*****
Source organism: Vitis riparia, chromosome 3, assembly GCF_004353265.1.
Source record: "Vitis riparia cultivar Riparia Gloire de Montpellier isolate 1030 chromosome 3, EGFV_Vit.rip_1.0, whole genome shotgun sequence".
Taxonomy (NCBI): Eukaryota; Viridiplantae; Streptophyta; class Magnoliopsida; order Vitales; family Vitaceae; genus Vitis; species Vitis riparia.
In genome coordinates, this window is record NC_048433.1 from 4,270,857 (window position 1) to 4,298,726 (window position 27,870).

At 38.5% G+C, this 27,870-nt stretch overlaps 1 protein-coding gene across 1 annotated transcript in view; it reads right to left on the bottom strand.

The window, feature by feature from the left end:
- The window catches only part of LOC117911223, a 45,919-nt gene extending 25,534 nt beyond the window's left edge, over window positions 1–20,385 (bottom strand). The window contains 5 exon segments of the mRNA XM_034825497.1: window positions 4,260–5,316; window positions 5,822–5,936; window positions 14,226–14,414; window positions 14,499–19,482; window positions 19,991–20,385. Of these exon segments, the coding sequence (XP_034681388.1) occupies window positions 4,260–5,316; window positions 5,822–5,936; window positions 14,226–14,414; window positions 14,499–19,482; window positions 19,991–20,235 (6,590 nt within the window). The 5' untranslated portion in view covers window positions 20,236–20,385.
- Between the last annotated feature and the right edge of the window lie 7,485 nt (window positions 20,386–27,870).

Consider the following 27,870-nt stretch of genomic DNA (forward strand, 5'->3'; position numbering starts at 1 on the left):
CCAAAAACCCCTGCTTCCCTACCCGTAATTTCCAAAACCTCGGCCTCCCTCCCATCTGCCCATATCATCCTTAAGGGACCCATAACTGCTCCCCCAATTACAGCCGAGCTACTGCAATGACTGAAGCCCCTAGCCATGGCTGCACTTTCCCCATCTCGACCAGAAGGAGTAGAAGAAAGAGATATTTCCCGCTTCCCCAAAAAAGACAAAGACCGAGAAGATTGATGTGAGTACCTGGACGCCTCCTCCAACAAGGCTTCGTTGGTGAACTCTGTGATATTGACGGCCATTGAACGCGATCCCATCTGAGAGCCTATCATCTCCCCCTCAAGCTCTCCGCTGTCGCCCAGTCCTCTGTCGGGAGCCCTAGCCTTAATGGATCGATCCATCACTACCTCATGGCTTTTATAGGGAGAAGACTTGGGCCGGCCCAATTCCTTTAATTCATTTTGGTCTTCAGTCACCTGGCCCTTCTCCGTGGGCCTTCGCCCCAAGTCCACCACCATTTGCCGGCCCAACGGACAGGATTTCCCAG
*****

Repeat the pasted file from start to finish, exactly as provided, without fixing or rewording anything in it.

Source organism: Vitis riparia, chromosome 3, assembly GCF_004353265.1.
Source record: "Vitis riparia cultivar Riparia Gloire de Montpellier isolate 1030 chromosome 3, EGFV_Vit.rip_1.0, whole genome shotgun sequence".
Taxonomy (NCBI): Eukaryota; Viridiplantae; Streptophyta; class Magnoliopsida; order Vitales; family Vitaceae; genus Vitis; species Vitis riparia.
In genome coordinates, this window is record NC_048433.1 from 4,270,857 (window position 1) to 4,298,726 (window position 27,870).

At 38.5% G+C, this 27,870-nt stretch overlaps 1 protein-coding gene across 1 annotated transcript in view; it reads right to left on the bottom strand.

The window, feature by feature from the left end:
- The window catches only part of LOC117911223, a 45,919-nt gene extending 25,534 nt beyond the window's left edge, over window positions 1–20,385 (bottom strand). The window contains 5 exon segments of the mRNA XM_034825497.1: window positions 4,260–5,316; window positions 5,822–5,936; window positions 14,226–14,414; window positions 14,499–19,482; window positions 19,991–20,385. Of these exon segments, the coding sequence (XP_034681388.1) occupies window positions 4,260–5,316; window positions 5,822–5,936; window positions 14,226–14,414; window positions 14,499–19,482; window positions 19,991–20,235 (6,590 nt within the window). The 5' untranslated portion in view covers window positions 20,236–20,385.
- Between the last annotated feature and the right edge of the window lie 7,485 nt (window positions 20,386–27,870).

Consider the following 27,870-nt stretch of genomic DNA (forward strand, 5'->3'; position numbering starts at 1 on the left):
CCAAAAACCCCTGCTTCCCTACCCGTAATTTCCAAAACCTCGGCCTCCCTCCCATCTGCCCATATCATCCTTAAGGGACCCATAACTGCTCCCCCAATTACAGCCGAGCTACTGCAATGACTGAAGCCCCTAGCCATGGCTGCACTTTCCCCATCTCGACCAGAAGGAGTAGAAGAAAGAGATATTTCCCGCTTCCCCAAAAAAGACAAAGACCGAGAAGATTGATGTGAGTACCTGGACGCCTCCTCCAACAAGGCTTCGTTGGTGAACTCTGTGATATTGACGGCCATTGAACGCGATCCCATCTGAGAGCCTATCATCTCCCCCTCAAGCTCTCCGCTGTCGCCCAGTCCTCTGTCGGGAGCCCTAGCCTTAATGGATCGATCCATCACTACCTCATGGCTTTTATAGGGAGAAGACTTGGGCCGGCCCAATTCCTTTAATTCATTTTGGTCTTCAGTCACCTGGCCCTTCTCCGTGGGCCTTCGCCCCAAGTCCACCACCATTTGCCGGCCCAACGGACAGGATTTCCCAG